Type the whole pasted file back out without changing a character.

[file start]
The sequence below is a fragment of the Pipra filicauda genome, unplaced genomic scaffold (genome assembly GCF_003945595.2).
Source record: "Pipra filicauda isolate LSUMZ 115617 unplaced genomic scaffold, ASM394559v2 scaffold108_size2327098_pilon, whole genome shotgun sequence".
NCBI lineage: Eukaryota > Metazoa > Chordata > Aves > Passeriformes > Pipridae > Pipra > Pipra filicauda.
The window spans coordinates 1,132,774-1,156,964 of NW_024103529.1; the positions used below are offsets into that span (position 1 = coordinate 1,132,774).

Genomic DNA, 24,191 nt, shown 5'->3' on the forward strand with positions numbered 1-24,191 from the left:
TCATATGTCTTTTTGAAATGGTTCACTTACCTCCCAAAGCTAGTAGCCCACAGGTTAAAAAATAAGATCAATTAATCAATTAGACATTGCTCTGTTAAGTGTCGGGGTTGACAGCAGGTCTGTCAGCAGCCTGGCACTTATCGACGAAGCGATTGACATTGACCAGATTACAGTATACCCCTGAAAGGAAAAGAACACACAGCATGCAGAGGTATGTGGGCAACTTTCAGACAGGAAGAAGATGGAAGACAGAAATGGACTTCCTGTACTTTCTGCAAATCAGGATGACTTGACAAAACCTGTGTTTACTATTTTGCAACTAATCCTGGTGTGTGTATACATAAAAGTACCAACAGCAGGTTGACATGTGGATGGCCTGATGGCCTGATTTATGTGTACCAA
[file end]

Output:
The sequence below is a fragment of the Pipra filicauda genome, unplaced genomic scaffold (genome assembly GCF_003945595.2).
Source record: "Pipra filicauda isolate LSUMZ 115617 unplaced genomic scaffold, ASM394559v2 scaffold108_size2327098_pilon, whole genome shotgun sequence".
NCBI lineage: Eukaryota > Metazoa > Chordata > Aves > Passeriformes > Pipridae > Pipra > Pipra filicauda.
The window spans coordinates 1,132,774-1,156,964 of NW_024103529.1; the positions used below are offsets into that span (position 1 = coordinate 1,132,774).

Genomic DNA, 24,191 nt, shown 5'->3' on the forward strand with positions numbered 1-24,191 from the left:
TCATATGTCTTTTTGAAATGGTTCACTTACCTCCCAAAGCTAGTAGCCCACAGGTTAAAAAATAAGATCAATTAATCAATTAGACATTGCTCTGTTAAGTGTCGGGGTTGACAGCAGGTCTGTCAGCAGCCTGGCACTTATCGACGAAGCGATTGACATTGACCAGATTACAGTATACCCCTGAAAGGAAAAGAACACACAGCATGCAGAGGTATGTGGGCAACTTTCAGACAGGAAGAAGATGGAAGACAGAAATGGACTTCCTGTACTTTCTGCAAATCAGGATGACTTGACAAAACCTGTGTTTACTATTTTGCAACTAATCCTGGTGTGTGTATACATAAAAGTACCAACAGCAGGTTGACATGTGGATGGCCTGATGGCCTGATTTATGTGTACCAA